Location: Cayo District, Belize
Session Dates: May 26-June 22, 2024
Application Deadline: April 1, 2024
Deadline Type: Rolling
Institute for Field Research (IFR), Binghamton University, and University of North Texas
Dr. David Mixter, and Dr. Kara Fulton
Nestled in the picturesque Mopan River Valley, the archaeological site of Actuncan was home to an ancient Maya community for 2000 years—from 1100 BC to AD 900—during which time community members built huge pyramids, broad plazas, roads, water reservoirs, neighborhoods and other kinds of physical infrastructure critical to the long term success of a small city. This urban infrastructure was key to the establishment of the community’s holy lords (k’uhul ajawob). Additionally, it was critical to the establishment of the administrative logistics of those leaders’ power and of the limits of those leaders’ authority over other members of the community. During this field school, students will excavate a monumental platform associated with the administration of water as a resource. Given the cosmological significance of water to the Maya, we expect that this space was both the center point for the negotiation of power relations and a place of community ritual. Students can expect to learn how to excavate architecture and will likely encounter the remains of ancient ritual activities. Students will also learn pedestrian survey methods as we begin a program of inventorying the locations of households in a neighborhood across the Mopan River from Actuncan.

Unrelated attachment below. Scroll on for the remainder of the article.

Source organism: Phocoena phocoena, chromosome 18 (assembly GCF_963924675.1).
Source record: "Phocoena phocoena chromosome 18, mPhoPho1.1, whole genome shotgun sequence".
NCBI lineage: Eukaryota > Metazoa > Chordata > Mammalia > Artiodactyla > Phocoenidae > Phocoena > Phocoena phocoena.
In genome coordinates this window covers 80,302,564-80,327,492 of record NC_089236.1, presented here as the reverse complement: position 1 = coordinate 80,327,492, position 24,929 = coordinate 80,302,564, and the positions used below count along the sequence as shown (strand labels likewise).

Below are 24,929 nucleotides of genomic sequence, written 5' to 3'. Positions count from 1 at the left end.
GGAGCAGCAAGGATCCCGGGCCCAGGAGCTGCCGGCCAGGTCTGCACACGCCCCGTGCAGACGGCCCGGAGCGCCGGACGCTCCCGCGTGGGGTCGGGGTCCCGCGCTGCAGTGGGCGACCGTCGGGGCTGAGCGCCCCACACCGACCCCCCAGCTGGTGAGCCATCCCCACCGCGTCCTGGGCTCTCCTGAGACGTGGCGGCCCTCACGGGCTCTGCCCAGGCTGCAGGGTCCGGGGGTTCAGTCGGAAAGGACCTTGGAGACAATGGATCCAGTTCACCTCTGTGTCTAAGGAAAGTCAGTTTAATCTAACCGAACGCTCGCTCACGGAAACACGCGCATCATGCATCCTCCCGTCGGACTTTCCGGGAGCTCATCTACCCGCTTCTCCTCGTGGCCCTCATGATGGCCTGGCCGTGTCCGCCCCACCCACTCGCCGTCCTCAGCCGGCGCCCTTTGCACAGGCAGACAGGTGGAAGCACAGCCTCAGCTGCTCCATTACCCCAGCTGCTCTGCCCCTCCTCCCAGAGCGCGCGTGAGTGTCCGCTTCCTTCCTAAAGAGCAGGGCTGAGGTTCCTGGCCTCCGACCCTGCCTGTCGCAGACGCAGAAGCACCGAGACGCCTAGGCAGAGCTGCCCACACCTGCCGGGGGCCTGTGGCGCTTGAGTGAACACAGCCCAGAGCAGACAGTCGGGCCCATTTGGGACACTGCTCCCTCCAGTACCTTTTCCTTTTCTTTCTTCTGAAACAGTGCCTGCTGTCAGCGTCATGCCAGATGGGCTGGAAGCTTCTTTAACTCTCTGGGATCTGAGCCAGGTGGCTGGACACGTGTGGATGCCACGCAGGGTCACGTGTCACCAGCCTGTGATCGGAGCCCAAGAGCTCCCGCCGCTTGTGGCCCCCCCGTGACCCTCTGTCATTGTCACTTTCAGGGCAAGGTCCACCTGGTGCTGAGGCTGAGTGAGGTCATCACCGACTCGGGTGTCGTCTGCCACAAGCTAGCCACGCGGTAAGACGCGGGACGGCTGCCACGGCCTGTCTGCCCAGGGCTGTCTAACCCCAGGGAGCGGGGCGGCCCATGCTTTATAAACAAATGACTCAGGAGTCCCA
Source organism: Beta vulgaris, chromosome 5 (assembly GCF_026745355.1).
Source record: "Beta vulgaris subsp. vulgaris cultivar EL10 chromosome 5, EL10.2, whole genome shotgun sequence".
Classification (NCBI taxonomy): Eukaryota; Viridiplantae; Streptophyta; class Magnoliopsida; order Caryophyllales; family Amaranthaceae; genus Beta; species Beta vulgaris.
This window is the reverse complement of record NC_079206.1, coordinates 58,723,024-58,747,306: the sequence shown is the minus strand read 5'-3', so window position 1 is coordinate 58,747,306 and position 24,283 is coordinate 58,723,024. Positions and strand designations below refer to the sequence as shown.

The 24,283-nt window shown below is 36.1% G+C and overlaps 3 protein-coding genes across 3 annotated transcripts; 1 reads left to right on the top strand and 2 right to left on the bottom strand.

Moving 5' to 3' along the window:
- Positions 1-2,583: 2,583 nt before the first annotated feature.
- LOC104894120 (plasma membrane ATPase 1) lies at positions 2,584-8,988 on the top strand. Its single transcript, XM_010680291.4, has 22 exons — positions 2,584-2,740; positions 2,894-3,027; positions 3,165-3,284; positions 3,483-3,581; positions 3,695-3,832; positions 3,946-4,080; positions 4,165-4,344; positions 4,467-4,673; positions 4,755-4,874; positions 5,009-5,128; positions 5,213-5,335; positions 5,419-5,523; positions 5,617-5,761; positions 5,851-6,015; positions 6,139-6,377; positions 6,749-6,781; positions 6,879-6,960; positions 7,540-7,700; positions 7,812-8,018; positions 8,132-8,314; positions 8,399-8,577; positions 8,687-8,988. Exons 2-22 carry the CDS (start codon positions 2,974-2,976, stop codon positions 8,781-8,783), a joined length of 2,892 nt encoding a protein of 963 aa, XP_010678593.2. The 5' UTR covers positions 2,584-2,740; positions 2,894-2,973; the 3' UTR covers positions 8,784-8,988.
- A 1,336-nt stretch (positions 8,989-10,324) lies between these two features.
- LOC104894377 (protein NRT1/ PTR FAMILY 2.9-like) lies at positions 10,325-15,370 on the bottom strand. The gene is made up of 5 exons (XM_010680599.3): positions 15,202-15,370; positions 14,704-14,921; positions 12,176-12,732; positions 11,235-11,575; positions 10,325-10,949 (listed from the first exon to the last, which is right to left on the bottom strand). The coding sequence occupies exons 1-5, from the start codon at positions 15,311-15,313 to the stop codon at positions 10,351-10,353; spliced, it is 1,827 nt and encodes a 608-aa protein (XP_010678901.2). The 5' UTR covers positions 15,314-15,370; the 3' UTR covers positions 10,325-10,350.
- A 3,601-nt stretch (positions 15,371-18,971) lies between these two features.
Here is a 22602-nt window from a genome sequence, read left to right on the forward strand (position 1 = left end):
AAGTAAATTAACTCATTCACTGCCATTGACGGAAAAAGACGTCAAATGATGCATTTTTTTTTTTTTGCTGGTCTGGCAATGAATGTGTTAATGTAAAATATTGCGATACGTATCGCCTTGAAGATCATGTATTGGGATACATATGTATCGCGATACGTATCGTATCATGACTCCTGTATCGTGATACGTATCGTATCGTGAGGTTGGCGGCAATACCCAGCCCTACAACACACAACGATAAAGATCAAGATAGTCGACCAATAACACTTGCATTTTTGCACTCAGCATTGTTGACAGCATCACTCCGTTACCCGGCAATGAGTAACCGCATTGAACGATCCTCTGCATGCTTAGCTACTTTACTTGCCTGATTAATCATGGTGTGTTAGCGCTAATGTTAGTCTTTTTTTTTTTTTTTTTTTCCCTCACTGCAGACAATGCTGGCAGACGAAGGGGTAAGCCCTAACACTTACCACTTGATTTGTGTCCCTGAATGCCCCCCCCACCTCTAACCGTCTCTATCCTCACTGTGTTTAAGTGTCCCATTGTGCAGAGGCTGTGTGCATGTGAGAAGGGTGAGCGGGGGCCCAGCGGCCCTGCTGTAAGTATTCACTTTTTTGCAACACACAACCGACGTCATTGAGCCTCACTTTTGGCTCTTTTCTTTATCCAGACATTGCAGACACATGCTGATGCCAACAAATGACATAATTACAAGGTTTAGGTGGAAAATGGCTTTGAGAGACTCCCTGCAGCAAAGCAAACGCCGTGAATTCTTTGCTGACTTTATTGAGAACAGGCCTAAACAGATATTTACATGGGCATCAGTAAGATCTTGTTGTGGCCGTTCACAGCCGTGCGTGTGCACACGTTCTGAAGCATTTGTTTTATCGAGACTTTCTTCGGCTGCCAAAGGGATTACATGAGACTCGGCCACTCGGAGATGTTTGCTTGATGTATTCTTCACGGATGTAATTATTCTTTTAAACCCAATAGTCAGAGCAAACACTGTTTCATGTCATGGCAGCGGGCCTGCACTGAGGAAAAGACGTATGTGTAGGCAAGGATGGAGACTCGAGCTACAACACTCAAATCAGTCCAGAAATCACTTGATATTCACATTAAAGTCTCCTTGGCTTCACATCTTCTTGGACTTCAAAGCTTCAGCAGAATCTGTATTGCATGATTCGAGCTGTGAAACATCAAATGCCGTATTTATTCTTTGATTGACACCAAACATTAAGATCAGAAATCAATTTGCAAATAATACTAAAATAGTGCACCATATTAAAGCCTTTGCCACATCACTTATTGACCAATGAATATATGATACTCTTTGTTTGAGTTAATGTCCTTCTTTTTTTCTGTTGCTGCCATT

Students will live at Clarissa Falls Resort, located within a working ranch. We have the fortune of being fed fabulous Belizean cuisine by Chena Galvez, one of the best cooks in Western Belize. Each day is an adventure on the Actuncan Archaeological Project: we start by crossing the Mopan River by raft and then hiking to Actuncan for a day’s work. Students will also travel to nearby archaeological sites such as Xunantunich, Cahal Pech, Caracol, and the Actun Tunichil Muknal cave to get a comparative view of ancient Maya cities and will visit the nearby town of San Ignacio to get exposure to Belize’s cosmopolitan modern culture, which is a colorful combination of Central America and the Caribbean. Join us!
Project Size: 1-24 participants
Minimum Length of Stay for Volunteers: Students are expected to stay the full length of the program.
Minimum Age: 18
Experience Required: None
Room and Board Arrangements:
Students will stay in an eco-resort, Clarissa Falls Resort, which provides a lovely setting among tropical flowering plants and fruit trees. Accommodations are dorm-style with 3-6 students per room/cottage. Each room has a private bathroom with hot water shower. Meals are served in the resort’s restaurant, and Chena Galvez is a legendary cook in the region. Each day, she and her staff will prepare local favorites such as stewed chicken, beans and rice, fried plantains, and fresh fruit juice for you to enjoy. Breakfast and dinner are served family style at a single long table, where we will get a chance to get to know each other over Chena’s fabulous food. If you have dietary restrictions, please let the project directors know. Chena is used to dealing with a wide range of dietary requirements.
8 semester (12 quarter)
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